While the Affordable Care Act teams at Health and Human Services were unknowingly proving the need for a better approach to technology acquisition (with what would become our most visible and infamous technology failure as an administration: Healthcare.gov) we were partnering with some stellar folks in the procurement shop at The White House to try experimental new approaches that would ultimately solve a lot of these problems.
In the early days of the Obama Administration, government acquisition processes were better suited to buying battleships and pencils than they were for buying software-as-a-service or contracting for coding teams. But after some iteration and improvement applying agile principles from the technology world to the government acquisition world, we prototyped some contract models that set the bar for cloud-friendly government procurement and eventually came together as a set of best practices called the TechFAR Handbook.
We awarded a first-of-its-kind, multi-vendor blanket purchase agreement that allowed for flexibility and price competitiveness for software development atop the Salesforce platform at The White House. And soon, that model went from experimental to absolutely vital to our own technology operations.
After a couple of years of demonstrated success at the White House, we pitched the contract model to the General Services Administration and the Office of Management and Budget to scale it up for government-wide use. All of that hard work from so many people who were invested in a better way of stewarding taxpayer dollars resulted in a six-vendor contract valued at $500 million that any federal agency can now use to quickly access high quality software development firms for their Salesforce platform. Success isn’t guaranteed, but barriers to entry and the quality of both the technology and the integration teams are vastly superior to what they were in a pre-Healthcare.gov world.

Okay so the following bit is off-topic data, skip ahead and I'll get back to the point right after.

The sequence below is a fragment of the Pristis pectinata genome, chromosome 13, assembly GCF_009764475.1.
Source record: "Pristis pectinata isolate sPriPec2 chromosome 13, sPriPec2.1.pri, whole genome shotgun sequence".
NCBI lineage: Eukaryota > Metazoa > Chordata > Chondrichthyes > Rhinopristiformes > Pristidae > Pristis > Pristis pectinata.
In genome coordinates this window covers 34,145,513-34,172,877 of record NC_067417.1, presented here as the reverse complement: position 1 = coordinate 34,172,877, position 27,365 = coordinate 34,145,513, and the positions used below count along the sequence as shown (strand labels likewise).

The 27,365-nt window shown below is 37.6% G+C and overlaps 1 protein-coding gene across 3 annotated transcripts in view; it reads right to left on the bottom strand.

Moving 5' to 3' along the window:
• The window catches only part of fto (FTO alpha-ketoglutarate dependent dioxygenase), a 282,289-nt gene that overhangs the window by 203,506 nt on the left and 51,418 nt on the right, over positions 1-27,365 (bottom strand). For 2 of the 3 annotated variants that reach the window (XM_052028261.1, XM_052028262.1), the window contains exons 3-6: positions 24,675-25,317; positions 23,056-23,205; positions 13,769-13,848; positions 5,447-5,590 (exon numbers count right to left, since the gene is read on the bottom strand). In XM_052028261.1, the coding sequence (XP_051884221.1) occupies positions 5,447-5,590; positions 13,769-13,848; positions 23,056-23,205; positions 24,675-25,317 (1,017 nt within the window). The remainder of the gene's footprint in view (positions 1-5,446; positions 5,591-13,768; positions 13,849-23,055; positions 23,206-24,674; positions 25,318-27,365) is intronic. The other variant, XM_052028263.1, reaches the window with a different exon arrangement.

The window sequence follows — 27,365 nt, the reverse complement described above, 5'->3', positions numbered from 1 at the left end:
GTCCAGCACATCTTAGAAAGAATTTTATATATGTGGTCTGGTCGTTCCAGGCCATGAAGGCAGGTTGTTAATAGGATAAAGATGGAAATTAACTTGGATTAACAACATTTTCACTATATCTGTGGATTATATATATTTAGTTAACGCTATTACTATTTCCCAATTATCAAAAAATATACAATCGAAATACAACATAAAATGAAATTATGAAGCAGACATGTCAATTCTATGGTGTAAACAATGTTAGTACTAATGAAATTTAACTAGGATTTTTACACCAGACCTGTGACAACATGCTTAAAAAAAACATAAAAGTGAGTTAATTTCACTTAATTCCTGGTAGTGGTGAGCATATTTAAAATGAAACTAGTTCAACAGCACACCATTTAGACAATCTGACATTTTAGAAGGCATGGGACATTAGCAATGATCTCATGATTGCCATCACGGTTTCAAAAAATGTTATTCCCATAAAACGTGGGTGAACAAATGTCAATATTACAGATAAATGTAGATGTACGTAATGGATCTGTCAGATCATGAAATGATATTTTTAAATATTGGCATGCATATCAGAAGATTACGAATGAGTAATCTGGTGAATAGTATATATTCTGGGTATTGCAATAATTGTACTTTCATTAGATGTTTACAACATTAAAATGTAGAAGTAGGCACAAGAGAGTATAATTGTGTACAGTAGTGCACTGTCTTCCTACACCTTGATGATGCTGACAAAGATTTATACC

Beyond positioning the right technology platforms, an equally important part of our success was changing the way the government writes software on a daily basis. Cloud systems helped us by reducing downtime and improving security, but they didn’t resolve the dreaded waterfall approach to writing code. So we introduced basic agile software development methods that Silicon Valley had been using years.
First, we demonstrated success with Whitehouse.gov using Kanban methods for real-time development tasking, capacity estimation, and status tracking. Later we expanded using Scrum teams for our Salesforce practice to deliver incremental portions of working software in sprints. For the first major version of the Presidential Correspondence System, our integration team went from design to go-live in an astounding 60-days, a time frame unheard of in government at the time!